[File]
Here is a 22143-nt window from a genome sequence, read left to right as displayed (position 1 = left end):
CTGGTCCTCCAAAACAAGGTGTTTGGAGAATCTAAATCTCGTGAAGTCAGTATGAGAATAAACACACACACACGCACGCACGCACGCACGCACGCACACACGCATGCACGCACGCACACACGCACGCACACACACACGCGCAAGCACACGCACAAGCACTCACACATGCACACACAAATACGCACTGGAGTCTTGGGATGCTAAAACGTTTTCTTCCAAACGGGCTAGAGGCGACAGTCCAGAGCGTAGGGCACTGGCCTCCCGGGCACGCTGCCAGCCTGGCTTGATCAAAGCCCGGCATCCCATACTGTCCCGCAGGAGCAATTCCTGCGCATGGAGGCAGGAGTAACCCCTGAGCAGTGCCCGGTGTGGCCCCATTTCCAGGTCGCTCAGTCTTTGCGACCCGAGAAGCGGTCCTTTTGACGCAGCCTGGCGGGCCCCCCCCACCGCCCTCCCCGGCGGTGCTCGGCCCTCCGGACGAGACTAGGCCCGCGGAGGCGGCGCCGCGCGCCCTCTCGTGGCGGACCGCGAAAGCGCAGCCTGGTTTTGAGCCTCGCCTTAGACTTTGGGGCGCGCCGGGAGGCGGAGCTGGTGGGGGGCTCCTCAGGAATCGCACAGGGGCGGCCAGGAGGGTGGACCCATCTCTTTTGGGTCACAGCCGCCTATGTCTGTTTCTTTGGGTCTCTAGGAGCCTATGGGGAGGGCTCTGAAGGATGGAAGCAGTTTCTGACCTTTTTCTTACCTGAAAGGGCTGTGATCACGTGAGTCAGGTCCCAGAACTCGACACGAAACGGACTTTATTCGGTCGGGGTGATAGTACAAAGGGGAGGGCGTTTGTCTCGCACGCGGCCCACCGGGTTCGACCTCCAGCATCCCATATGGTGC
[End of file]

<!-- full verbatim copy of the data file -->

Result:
Here is a 22143-nt window from a genome sequence, read left to right as displayed (position 1 = left end):
CTGGTCCTCCAAAACAAGGTGTTTGGAGAATCTAAATCTCGTGAAGTCAGTATGAGAATAAACACACACACACGCACGCACGCACGCACGCACGCACACACGCATGCACGCACGCACACACGCACGCACACACACACGCGCAAGCACACGCACAAGCACTCACACATGCACACACAAATACGCACTGGAGTCTTGGGATGCTAAAACGTTTTCTTCCAAACGGGCTAGAGGCGACAGTCCAGAGCGTAGGGCACTGGCCTCCCGGGCACGCTGCCAGCCTGGCTTGATCAAAGCCCGGCATCCCATACTGTCCCGCAGGAGCAATTCCTGCGCATGGAGGCAGGAGTAACCCCTGAGCAGTGCCCGGTGTGGCCCCATTTCCAGGTCGCTCAGTCTTTGCGACCCGAGAAGCGGTCCTTTTGACGCAGCCTGGCGGGCCCCCCCCACCGCCCTCCCCGGCGGTGCTCGGCCCTCCGGACGAGACTAGGCCCGCGGAGGCGGCGCCGCGCGCCCTCTCGTGGCGGACCGCGAAAGCGCAGCCTGGTTTTGAGCCTCGCCTTAGACTTTGGGGCGCGCCGGGAGGCGGAGCTGGTGGGGGGCTCCTCAGGAATCGCACAGGGGCGGCCAGGAGGGTGGACCCATCTCTTTTGGGTCACAGCCGCCTATGTCTGTTTCTTTGGGTCTCTAGGAGCCTATGGGGAGGGCTCTGAAGGATGGAAGCAGTTTCTGACCTTTTTCTTACCTGAAAGGGCTGTGATCACGTGAGTCAGGTCCCAGAACTCGACACGAAACGGACTTTATTCGGTCGGGGTGATAGTACAAAGGGGAGGGCGTTTGTCTCGCACGCGGCCCACCGGGTTCGACCTCCAGCATCCCATATGGTGC